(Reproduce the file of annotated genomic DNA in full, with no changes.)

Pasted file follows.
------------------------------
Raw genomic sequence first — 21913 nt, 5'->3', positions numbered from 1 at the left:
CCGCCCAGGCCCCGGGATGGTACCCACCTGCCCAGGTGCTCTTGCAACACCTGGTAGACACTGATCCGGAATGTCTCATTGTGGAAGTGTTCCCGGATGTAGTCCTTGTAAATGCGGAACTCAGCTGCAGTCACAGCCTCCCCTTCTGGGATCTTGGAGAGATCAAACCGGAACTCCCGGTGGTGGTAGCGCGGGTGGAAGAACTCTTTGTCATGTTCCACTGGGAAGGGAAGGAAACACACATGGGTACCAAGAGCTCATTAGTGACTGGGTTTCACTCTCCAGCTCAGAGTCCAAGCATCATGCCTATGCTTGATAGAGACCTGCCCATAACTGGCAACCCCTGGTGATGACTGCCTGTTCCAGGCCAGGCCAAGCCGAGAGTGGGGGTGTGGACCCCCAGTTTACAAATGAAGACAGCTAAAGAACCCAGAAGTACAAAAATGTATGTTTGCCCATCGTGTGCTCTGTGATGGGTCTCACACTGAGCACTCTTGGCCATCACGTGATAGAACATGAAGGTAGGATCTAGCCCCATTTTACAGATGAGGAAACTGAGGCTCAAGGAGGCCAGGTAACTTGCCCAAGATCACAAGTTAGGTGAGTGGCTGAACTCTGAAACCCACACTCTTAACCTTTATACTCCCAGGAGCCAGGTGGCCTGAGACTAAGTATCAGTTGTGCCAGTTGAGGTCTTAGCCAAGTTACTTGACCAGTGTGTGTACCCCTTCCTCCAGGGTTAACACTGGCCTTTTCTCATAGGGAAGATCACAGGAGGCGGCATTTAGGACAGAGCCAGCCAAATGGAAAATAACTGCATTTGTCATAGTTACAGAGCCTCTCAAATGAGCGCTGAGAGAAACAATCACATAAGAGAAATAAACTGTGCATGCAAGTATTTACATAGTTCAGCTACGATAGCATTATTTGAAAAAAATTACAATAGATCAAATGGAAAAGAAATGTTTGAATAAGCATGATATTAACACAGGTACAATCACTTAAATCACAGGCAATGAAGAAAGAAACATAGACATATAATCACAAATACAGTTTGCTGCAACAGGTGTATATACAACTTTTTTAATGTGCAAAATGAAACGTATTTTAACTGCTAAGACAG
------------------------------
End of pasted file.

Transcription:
Raw genomic sequence first — 21913 nt, 5'->3', positions numbered from 1 at the left:
CCGCCCAGGCCCCGGGATGGTACCCACCTGCCCAGGTGCTCTTGCAACACCTGGTAGACACTGATCCGGAATGTCTCATTGTGGAAGTGTTCCCGGATGTAGTCCTTGTAAATGCGGAACTCAGCTGCAGTCACAGCCTCCCCTTCTGGGATCTTGGAGAGATCAAACCGGAACTCCCGGTGGTGGTAGCGCGGGTGGAAGAACTCTTTGTCATGTTCCACTGGGAAGGGAAGGAAACACACATGGGTACCAAGAGCTCATTAGTGACTGGGTTTCACTCTCCAGCTCAGAGTCCAAGCATCATGCCTATGCTTGATAGAGACCTGCCCATAACTGGCAACCCCTGGTGATGACTGCCTGTTCCAGGCCAGGCCAAGCCGAGAGTGGGGGTGTGGACCCCCAGTTTACAAATGAAGACAGCTAAAGAACCCAGAAGTACAAAAATGTATGTTTGCCCATCGTGTGCTCTGTGATGGGTCTCACACTGAGCACTCTTGGCCATCACGTGATAGAACATGAAGGTAGGATCTAGCCCCATTTTACAGATGAGGAAACTGAGGCTCAAGGAGGCCAGGTAACTTGCCCAAGATCACAAGTTAGGTGAGTGGCTGAACTCTGAAACCCACACTCTTAACCTTTATACTCCCAGGAGCCAGGTGGCCTGAGACTAAGTATCAGTTGTGCCAGTTGAGGTCTTAGCCAAGTTACTTGACCAGTGTGTGTACCCCTTCCTCCAGGGTTAACACTGGCCTTTTCTCATAGGGAAGATCACAGGAGGCGGCATTTAGGACAGAGCCAGCCAAATGGAAAATAACTGCATTTGTCATAGTTACAGAGCCTCTCAAATGAGCGCTGAGAGAAACAATCACATAAGAGAAATAAACTGTGCATGCAAGTATTTACATAGTTCAGCTACGATAGCATTATTTGAAAAAAATTACAATAGATCAAATGGAAAAGAAATGTTTGAATAAGCATGATATTAACACAGGTACAATCACTTAAATCACAGGCAATGAAGAAAGAAACATAGACATATAATCACAAATACAGTTTGCTGCAACAGGTGTATATACAACTTTTTTAATGTGCAAAATGAAACGTATTTTAACTGCTAAGACAG